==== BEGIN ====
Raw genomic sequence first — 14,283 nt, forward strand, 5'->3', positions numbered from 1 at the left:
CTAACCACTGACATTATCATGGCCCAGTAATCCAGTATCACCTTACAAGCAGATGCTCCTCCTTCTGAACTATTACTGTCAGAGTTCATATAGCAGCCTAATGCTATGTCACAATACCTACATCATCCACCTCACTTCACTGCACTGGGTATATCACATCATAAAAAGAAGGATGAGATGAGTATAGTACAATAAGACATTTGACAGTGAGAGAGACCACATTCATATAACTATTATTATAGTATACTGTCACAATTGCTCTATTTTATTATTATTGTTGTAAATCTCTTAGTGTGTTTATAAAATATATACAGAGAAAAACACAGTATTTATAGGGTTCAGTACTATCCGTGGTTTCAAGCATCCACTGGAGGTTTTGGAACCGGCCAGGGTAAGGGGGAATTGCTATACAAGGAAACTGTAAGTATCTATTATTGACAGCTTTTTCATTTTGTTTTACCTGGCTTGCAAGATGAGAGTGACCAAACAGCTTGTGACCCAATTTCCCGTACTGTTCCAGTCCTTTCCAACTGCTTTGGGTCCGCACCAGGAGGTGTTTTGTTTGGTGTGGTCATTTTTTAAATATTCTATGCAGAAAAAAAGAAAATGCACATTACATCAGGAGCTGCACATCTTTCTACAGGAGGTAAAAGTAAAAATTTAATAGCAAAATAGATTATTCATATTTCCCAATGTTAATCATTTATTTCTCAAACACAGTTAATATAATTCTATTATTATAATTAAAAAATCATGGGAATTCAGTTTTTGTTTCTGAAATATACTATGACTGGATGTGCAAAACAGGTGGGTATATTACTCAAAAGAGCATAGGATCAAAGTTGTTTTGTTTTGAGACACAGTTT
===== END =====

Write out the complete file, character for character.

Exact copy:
Raw genomic sequence first — 14,283 nt, forward strand, 5'->3', positions numbered from 1 at the left:
CTAACCACTGACATTATCATGGCCCAGTAATCCAGTATCACCTTACAAGCAGATGCTCCTCCTTCTGAACTATTACTGTCAGAGTTCATATAGCAGCCTAATGCTATGTCACAATACCTACATCATCCACCTCACTTCACTGCACTGGGTATATCACATCATAAAAAGAAGGATGAGATGAGTATAGTACAATAAGACATTTGACAGTGAGAGAGACCACATTCATATAACTATTATTATAGTATACTGTCACAATTGCTCTATTTTATTATTATTGTTGTAAATCTCTTAGTGTGTTTATAAAATATATACAGAGAAAAACACAGTATTTATAGGGTTCAGTACTATCCGTGGTTTCAAGCATCCACTGGAGGTTTTGGAACCGGCCAGGGTAAGGGGGAATTGCTATACAAGGAAACTGTAAGTATCTATTATTGACAGCTTTTTCATTTTGTTTTACCTGGCTTGCAAGATGAGAGTGACCAAACAGCTTGTGACCCAATTTCCCGTACTGTTCCAGTCCTTTCCAACTGCTTTGGGTCCGCACCAGGAGGTGTTTTGTTTGGTGTGGTCATTTTTTAAATATTCTATGCAGAAAAAAAGAAAATGCACATTACATCAGGAGCTGCACATCTTTCTACAGGAGGTAAAAGTAAAAATTTAATAGCAAAATAGATTATTCATATTTCCCAATGTTAATCATTTATTTCTCAAACACAGTTAATATAATTCTATTATTATAATTAAAAAATCATGGGAATTCAGTTTTTGTTTCTGAAATATACTATGACTGGATGTGCAAAACAGGTGGGTATATTACTCAAAAGAGCATAGGATCAAAGTTGTTTTGTTTTGAGACACAGTTT